If you have ever taken the drive through the city to the Golden Gate Bridge you have driven on an elevated freeway called Doyle Drive. It's been the road of choice for locals and tourists alike for the past 75 years.
But it has long since past the point of safe driving. Doyle Drive is often among the first places listed when it comes to roads that are unsafe in an earthquake.
Doyle Drive's days are now numbered.
Doyle Drive will be closed from 8 p.m. Friday to 5 a.m. Monday as construction crews begin to take down the old road and transfer traffic onto a new seismically safe bypass.
There will be no access to Highway 101 from Marina Boulevard or Lombard Street.
During the closure weekend, crews will use a fleet of 40 demolition hammers, now in transit from sites around the country. The hammers will crush the old bridge. The chipping away of Doyle Drive will continue for weeks after the closure, but it will begin with 24/7 demolition this weekend.
Traffic is expected to be a mess in the City. Drivers are asked to avoid the area and use alternate routes, including the Bay Bridge or the Richmond San Rafael Bridge.
REGIONAL DETOURS DETAILS:
- Northbound traffic should use I-80/San Francisco - Oakland Bay Brid ge to I-580/Richmond - San Rafael Bridge.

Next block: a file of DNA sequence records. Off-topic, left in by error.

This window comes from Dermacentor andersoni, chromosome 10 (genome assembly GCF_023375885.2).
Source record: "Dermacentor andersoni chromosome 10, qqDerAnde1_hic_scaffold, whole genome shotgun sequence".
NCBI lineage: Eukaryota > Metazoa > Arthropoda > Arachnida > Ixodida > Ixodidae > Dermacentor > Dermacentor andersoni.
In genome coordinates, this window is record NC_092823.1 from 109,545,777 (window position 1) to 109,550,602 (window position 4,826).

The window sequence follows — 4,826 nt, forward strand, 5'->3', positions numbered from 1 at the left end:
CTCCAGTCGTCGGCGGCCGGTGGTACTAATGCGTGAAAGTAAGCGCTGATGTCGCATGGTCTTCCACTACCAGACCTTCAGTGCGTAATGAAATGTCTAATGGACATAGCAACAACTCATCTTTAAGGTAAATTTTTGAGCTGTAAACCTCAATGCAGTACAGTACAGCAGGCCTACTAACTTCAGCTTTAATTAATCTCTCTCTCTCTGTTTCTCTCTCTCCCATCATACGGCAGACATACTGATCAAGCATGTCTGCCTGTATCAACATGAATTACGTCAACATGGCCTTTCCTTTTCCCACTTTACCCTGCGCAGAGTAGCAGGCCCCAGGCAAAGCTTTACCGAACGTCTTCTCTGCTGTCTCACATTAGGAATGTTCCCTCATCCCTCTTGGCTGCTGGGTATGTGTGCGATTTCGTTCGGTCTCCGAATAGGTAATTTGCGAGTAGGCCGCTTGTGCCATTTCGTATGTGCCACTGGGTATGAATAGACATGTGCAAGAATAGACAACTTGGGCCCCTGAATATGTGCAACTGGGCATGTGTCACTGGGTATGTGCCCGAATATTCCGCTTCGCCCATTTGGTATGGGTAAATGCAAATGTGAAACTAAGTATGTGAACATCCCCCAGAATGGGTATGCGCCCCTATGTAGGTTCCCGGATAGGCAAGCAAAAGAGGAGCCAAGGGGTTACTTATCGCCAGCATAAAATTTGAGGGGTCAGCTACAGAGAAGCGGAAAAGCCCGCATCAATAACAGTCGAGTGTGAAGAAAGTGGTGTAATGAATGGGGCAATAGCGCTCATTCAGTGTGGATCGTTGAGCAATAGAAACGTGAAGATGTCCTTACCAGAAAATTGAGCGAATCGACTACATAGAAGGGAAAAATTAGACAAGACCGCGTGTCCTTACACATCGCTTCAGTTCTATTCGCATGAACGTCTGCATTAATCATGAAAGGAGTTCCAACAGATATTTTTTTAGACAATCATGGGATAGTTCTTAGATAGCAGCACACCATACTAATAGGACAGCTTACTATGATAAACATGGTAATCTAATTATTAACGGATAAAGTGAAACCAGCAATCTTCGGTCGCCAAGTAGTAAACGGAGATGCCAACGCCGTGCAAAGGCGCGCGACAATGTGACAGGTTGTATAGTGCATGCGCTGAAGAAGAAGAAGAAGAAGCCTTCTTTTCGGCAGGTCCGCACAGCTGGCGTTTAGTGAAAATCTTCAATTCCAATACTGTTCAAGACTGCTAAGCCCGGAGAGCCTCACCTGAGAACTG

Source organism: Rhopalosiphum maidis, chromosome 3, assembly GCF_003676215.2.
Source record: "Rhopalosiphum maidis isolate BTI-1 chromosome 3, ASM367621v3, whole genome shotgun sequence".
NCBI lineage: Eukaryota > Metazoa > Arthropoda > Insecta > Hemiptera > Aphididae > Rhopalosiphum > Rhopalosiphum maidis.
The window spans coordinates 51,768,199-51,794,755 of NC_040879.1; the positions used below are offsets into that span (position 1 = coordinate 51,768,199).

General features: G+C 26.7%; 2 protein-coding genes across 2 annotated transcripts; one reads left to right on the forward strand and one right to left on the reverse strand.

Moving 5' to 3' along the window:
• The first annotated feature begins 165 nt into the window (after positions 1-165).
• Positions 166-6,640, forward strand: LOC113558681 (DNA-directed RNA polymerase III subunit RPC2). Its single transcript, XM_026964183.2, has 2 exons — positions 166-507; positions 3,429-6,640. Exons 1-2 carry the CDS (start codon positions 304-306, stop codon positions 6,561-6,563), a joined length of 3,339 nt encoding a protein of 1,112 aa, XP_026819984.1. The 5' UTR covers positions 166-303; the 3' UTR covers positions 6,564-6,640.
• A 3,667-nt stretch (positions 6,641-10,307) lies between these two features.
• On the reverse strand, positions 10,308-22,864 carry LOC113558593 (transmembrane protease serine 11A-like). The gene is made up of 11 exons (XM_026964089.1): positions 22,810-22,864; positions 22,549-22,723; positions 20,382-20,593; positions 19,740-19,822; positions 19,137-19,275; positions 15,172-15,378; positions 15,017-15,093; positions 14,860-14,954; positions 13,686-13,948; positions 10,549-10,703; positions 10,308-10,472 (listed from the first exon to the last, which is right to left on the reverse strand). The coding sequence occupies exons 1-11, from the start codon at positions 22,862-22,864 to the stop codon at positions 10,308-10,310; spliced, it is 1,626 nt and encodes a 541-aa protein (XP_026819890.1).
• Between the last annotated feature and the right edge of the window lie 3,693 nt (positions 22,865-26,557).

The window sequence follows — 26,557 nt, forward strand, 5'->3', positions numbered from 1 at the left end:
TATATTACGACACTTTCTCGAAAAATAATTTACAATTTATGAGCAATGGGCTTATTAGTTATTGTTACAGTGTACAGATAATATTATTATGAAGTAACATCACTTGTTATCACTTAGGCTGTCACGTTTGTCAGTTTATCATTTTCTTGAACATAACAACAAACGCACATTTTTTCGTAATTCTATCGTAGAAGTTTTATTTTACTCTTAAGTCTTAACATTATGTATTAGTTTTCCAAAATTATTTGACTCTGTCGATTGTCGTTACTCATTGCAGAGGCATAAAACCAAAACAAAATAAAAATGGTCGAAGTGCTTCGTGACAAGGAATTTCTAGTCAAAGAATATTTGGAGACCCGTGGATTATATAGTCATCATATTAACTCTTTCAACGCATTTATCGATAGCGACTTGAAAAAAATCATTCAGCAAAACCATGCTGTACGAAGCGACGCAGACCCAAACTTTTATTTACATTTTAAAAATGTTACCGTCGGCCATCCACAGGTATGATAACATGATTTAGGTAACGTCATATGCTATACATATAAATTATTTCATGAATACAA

- Southbound traffic should take I-580 to I-80 to I-280 towards the San Francisco Peninsula.
- Highway One/Park Presidio Boulevard to and from the Golden Gate Bridge will remain open, however, motorists ar e asked to avoid this route as it will be heavily congested.
Extra ferries will be running for people who want to avoid roads altogether.
For locals, the following two maps show what city leaders recommend when it comes to detours.
This is a more detailed map showing ways to avoid the Doyle Drive closure.
There is a good animation that explains the changes at this link.
After the roadway reopens, motorists will travel on the completed bridge and tunnel and a temporary bypass roadway. The temporary driving condition will have five lanes managed by a moveable median barrier to accommodate shifts in traffic demand. Expect delays as motorists adjust to the new driving experience.
Below is a high res animation that takes you through the entire process, including a driver's-eye view.
View more videos at: http://nbcbayarea.com.